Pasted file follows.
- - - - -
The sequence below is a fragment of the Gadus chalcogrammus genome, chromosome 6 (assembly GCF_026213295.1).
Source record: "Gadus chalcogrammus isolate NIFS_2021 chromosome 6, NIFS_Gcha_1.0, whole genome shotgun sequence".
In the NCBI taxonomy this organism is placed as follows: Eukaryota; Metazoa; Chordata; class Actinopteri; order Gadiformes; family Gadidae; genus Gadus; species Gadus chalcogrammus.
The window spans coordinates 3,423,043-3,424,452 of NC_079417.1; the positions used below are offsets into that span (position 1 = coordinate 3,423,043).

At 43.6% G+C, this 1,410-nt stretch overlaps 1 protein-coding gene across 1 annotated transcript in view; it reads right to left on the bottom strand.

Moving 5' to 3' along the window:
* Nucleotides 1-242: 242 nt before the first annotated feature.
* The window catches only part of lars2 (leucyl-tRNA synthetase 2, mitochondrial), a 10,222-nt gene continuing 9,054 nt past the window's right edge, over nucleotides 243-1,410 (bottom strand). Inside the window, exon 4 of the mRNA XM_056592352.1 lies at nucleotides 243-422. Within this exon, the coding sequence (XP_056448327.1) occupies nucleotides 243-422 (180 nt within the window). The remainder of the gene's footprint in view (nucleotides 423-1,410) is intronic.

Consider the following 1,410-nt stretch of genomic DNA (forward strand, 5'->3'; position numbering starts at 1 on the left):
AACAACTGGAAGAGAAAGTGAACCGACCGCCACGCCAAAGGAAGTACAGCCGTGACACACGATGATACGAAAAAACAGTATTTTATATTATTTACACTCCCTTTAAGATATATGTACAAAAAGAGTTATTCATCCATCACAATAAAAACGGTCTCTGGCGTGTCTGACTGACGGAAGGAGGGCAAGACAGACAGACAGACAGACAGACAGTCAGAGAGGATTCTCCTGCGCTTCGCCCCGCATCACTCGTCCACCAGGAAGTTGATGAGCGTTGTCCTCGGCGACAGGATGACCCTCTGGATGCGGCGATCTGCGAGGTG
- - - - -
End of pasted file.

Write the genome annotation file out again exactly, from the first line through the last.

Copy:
The sequence below is a fragment of the Gadus chalcogrammus genome, chromosome 6 (assembly GCF_026213295.1).
Source record: "Gadus chalcogrammus isolate NIFS_2021 chromosome 6, NIFS_Gcha_1.0, whole genome shotgun sequence".
In the NCBI taxonomy this organism is placed as follows: Eukaryota; Metazoa; Chordata; class Actinopteri; order Gadiformes; family Gadidae; genus Gadus; species Gadus chalcogrammus.
The window spans coordinates 3,423,043-3,424,452 of NC_079417.1; the positions used below are offsets into that span (position 1 = coordinate 3,423,043).

At 43.6% G+C, this 1,410-nt stretch overlaps 1 protein-coding gene across 1 annotated transcript in view; it reads right to left on the bottom strand.

Moving 5' to 3' along the window:
* Nucleotides 1-242: 242 nt before the first annotated feature.
* The window catches only part of lars2 (leucyl-tRNA synthetase 2, mitochondrial), a 10,222-nt gene continuing 9,054 nt past the window's right edge, over nucleotides 243-1,410 (bottom strand). Inside the window, exon 4 of the mRNA XM_056592352.1 lies at nucleotides 243-422. Within this exon, the coding sequence (XP_056448327.1) occupies nucleotides 243-422 (180 nt within the window). The remainder of the gene's footprint in view (nucleotides 423-1,410) is intronic.

Consider the following 1,410-nt stretch of genomic DNA (forward strand, 5'->3'; position numbering starts at 1 on the left):
AACAACTGGAAGAGAAAGTGAACCGACCGCCACGCCAAAGGAAGTACAGCCGTGACACACGATGATACGAAAAAACAGTATTTTATATTATTTACACTCCCTTTAAGATATATGTACAAAAAGAGTTATTCATCCATCACAATAAAAACGGTCTCTGGCGTGTCTGACTGACGGAAGGAGGGCAAGACAGACAGACAGACAGACAGACAGTCAGAGAGGATTCTCCTGCGCTTCGCCCCGCATCACTCGTCCACCAGGAAGTTGATGAGCGTTGTCCTCGGCGACAGGATGACCCTCTGGATGCGGCGATCTGCGAGGTG